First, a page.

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End Corporate Control of Congress

  • Severely Limit Congressional Campaign Spending- House $100,000, Senate $100,000 per House District.

  • Limit Contributions to Campaigns to $500 for Individuals and PACs!

  • Set Strict Rules of Ethics in Congress (More...)

  • Short Concise Laws -  No Hiding Places for Favors bought with Campaign Contributions

  • Laws governing the General Population should Apply Equally to Congress Members

  • Close the Revolving Door from Congress to Lobbyist for both Members and Staffers (10 year gap required)

  • Term Limits for Congress and the Supreme Court (6 yrs in 12 for the House, 12 yrs in 20 for Senate, 15 yr terms for Court)- Constitutional Amendment

  • Full Funding Disclosure for Corporate Political Ads pending Constitutional Amendment Limiting Corporate involvement in Politics

  • Implement eCongress - Move Congressmen to State Capitals, Lessening Lobbyist Influence and Improving Constituent Access    See Video

Vast armies of corporate lobbyists infest Capitol Hill.  It is estimated that there are 3000 on the health care issue alone.  Members of Congress count on their contributions to fund their ever more expensive campaigns.  In a recent interview, a corporate executive said that Congress members are often the aggressors extorting contributions from the lobbyists in exchange for future favors in legislation.  Often, lobbyists write the legislation.  Medicare Part D, the Republican drug provision which prohibits the government from negotiating prices with the drug company is an example of the corruption which permeates Congress - payoff jobs to Congress members and staff, giant profits for drug companies  (See the details.)   

It is reported that a typical member of Congress spends a very substantial amount of his or her time soliciting campaign contributions.

In a few words, we no longer have a Democracy.  Rather, we live under a corporatocracy.   The Supreme Court underlined that with their blatantly partisan January 21,2010 (5-4) decision to allow unlimited corporate funding of political campaigns promoting or opposing a candidate.

While it could already be said that elections are usually bought rather than won, the Supreme Court decision made a bad situation worse.  Now, corporations can much more effectively blackmail members of Congress with the threat of defeating them at election with a massive influx of corporate money.

So what should we do?   

Limit Congressional Campaign Expenditures to $100,000 for the House and $100,000 per House district for Senators.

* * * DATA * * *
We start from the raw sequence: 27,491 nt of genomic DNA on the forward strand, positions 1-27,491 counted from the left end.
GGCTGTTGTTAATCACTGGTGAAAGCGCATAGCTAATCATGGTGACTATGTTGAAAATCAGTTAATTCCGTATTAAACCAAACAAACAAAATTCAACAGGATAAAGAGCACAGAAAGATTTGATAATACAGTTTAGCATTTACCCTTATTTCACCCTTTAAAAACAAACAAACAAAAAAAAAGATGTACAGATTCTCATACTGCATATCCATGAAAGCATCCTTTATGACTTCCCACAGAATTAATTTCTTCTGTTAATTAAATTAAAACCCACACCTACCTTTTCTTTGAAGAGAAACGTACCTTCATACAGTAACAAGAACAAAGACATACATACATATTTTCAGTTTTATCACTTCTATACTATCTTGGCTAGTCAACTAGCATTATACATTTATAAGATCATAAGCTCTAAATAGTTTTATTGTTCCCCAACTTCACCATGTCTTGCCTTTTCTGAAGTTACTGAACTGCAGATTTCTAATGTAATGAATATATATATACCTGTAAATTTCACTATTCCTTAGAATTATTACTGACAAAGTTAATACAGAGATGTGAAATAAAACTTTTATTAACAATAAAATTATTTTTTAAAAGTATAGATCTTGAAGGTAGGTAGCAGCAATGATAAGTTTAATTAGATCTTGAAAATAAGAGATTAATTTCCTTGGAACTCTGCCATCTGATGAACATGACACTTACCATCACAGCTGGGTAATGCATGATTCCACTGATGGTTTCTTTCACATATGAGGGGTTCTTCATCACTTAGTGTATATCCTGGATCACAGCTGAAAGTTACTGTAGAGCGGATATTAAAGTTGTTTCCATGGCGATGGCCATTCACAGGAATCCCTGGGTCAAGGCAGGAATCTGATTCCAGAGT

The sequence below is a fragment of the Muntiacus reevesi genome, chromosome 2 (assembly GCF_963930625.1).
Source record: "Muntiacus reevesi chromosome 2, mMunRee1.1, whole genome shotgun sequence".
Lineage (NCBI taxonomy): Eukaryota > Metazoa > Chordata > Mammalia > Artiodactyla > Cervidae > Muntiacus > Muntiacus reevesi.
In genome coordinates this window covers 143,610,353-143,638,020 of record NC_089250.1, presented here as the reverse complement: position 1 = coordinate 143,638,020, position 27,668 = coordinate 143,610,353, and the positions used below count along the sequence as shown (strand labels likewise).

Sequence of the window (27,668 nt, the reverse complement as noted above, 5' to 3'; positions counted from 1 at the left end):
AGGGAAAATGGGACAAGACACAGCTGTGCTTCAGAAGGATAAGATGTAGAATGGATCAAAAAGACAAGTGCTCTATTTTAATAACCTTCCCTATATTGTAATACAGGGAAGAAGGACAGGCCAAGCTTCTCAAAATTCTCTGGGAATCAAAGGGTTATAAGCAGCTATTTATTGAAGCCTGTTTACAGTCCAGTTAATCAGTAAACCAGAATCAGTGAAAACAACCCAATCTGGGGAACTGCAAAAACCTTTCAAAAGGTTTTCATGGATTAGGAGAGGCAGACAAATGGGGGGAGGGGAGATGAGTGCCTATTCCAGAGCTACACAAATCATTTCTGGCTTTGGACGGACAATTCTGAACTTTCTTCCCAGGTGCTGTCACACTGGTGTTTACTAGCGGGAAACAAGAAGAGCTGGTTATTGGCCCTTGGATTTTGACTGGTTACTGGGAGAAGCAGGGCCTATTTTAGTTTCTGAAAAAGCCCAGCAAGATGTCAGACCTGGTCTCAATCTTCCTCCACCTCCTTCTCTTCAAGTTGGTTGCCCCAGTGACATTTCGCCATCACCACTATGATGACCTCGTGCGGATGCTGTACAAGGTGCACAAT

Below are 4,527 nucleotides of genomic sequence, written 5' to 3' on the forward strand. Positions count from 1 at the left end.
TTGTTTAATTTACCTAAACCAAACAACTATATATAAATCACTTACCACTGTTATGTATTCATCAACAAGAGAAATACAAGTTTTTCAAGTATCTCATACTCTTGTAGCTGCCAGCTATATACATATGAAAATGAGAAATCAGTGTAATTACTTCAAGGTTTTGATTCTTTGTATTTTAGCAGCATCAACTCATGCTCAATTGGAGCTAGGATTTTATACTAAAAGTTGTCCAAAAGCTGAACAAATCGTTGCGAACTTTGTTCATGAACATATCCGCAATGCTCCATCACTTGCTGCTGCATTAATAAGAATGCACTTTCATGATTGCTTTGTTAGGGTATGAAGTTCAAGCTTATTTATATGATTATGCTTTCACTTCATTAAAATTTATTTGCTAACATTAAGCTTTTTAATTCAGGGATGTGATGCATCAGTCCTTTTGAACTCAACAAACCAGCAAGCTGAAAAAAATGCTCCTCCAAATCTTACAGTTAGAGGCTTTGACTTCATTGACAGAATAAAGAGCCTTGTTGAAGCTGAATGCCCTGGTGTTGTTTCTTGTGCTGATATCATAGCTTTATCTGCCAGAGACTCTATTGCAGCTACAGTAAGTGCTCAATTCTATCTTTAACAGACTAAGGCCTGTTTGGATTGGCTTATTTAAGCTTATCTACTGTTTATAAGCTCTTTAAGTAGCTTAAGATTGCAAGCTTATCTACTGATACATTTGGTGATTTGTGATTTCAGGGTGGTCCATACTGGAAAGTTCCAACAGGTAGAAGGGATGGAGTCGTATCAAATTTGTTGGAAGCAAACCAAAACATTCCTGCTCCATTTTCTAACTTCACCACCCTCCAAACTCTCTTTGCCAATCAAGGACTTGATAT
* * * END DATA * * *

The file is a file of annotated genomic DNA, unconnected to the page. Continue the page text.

Implement eCongress where members of Congress will spend 75% or more of their time in their home districts.  Congressional votes, floor debates, committee deliberations will be conducted using an intranet (not the Internet) allowing Congressmen and Senators to stay in their home districts/states.  Members of Congress will be more accessible to the voters and less controlled by the army of lobbyists in Washington. See Video

Set strict rules of ethics for Congress. See my ethics proposals for detail on the following>

Close the revolving door between Congressional and Lobbyist jobs.  This should not be just for Congressmen but also for staffers.  We need to design laws to make pro quid pro influence peddling such as that which occurred with Medicare D a felony for all involved.  See details.

Term Limits for Congress and the Supreme Court - Constitutional Amendment

So what can we do in response to the 1/21/10 Citizens United Supreme Court decision? 

  1. By a new law, Congress can prohibit collusion between the candidate and third party groups funding or creating political ads in his or her race.  This is already the case for heretofore legal political groups running independent campaign ads.  Directly or indirectly approaching a Congressional candidate with corporate plans or proposals to run ads in his or her campaign should be construed as an attempt to bribe or blackmail a public official and should be a first degree felony with commensurate penalties.   Attempts by a candidate to solicit such corporate ad campaigns should have similar consequences for the candidate.

  2. By new law, ads run by corporate and other third party groups can be required to clearly state what corporations or individuals funded them.  This might be much like the disclaimers run with drug ads listing so many bad side effects that you wonder why anyone would take the drug. That is, the reaction might be wondering why one would believe anything paid for by a bunch of corporations.

  3. By new law, 72 hours or more prior to the running of TV Ads mentioning a political race, the candidates involved must be given a prescreening of the ad.  At the option of each candidate, the ad would air with a conspicuous notice of the web page where the candidate presents a rebuttal to the ad contents.

  4. A Constitutional amendment should be initiated to directly counter the Supreme Court decision declaring that a corporation has no right to contribute corporate funds to influence any election.

  5. Congress can pass new legislation which could be counter to the Jan 21, 2010 decision.  Such legislation would be in effect until contested in court.  If there is sufficient public outcry, we could possibly get a 5-4 reversal of the Jan 21, 2010 decision